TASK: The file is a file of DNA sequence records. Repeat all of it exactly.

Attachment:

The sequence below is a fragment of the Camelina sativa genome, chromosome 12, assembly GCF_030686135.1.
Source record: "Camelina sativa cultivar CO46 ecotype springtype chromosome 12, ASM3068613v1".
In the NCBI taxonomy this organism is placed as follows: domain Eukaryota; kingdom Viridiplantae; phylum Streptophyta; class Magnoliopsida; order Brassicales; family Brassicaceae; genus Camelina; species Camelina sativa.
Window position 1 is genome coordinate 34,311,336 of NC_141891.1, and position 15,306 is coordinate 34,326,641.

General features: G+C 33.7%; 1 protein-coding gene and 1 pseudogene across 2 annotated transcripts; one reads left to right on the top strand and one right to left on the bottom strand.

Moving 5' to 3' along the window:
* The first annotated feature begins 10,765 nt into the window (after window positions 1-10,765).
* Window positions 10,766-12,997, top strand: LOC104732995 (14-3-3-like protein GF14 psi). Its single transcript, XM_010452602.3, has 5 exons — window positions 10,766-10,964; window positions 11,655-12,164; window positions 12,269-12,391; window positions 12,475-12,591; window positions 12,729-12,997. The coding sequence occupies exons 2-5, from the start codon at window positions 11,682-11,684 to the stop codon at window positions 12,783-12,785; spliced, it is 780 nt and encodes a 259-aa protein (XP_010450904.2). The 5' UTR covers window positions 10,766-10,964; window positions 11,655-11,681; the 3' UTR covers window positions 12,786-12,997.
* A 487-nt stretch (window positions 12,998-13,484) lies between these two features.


The sequence below is a fragment of the Camelina sativa genome, chromosome 12, assembly GCF_030686135.1.
Source record: "Camelina sativa cultivar CO46 ecotype springtype chromosome 12, ASM3068613v1".
In the NCBI taxonomy this organism is placed as follows: domain Eukaryota; kingdom Viridiplantae; phylum Streptophyta; class Magnoliopsida; order Brassicales; family Brassicaceae; genus Camelina; species Camelina sativa.
Window position 1 is genome coordinate 34,311,336 of NC_141891.1, and position 15,306 is coordinate 34,326,641.

General features: G+C 33.7%; 1 protein-coding gene and 1 pseudogene across 2 annotated transcripts; one reads left to right on the top strand and one right to left on the bottom strand.

Moving 5' to 3' along the window:
* The first annotated feature begins 10,765 nt into the window (after window positions 1-10,765).
* Window positions 10,766-12,997, top strand: LOC104732995 (14-3-3-like protein GF14 psi). Its single transcript, XM_010452602.3, has 5 exons — window positions 10,766-10,964; window positions 11,655-12,164; window positions 12,269-12,391; window positions 12,475-12,591; window positions 12,729-12,997. The coding sequence occupies exons 2-5, from the start codon at window positions 11,682-11,684 to the stop codon at window positions 12,783-12,785; spliced, it is 780 nt and encodes a 259-aa protein (XP_010450904.2). The 5' UTR covers window positions 10,766-10,964; window positions 11,655-11,681; the 3' UTR covers window positions 12,786-12,997.
* A 487-nt stretch (window positions 12,998-13,484) lies between these two features.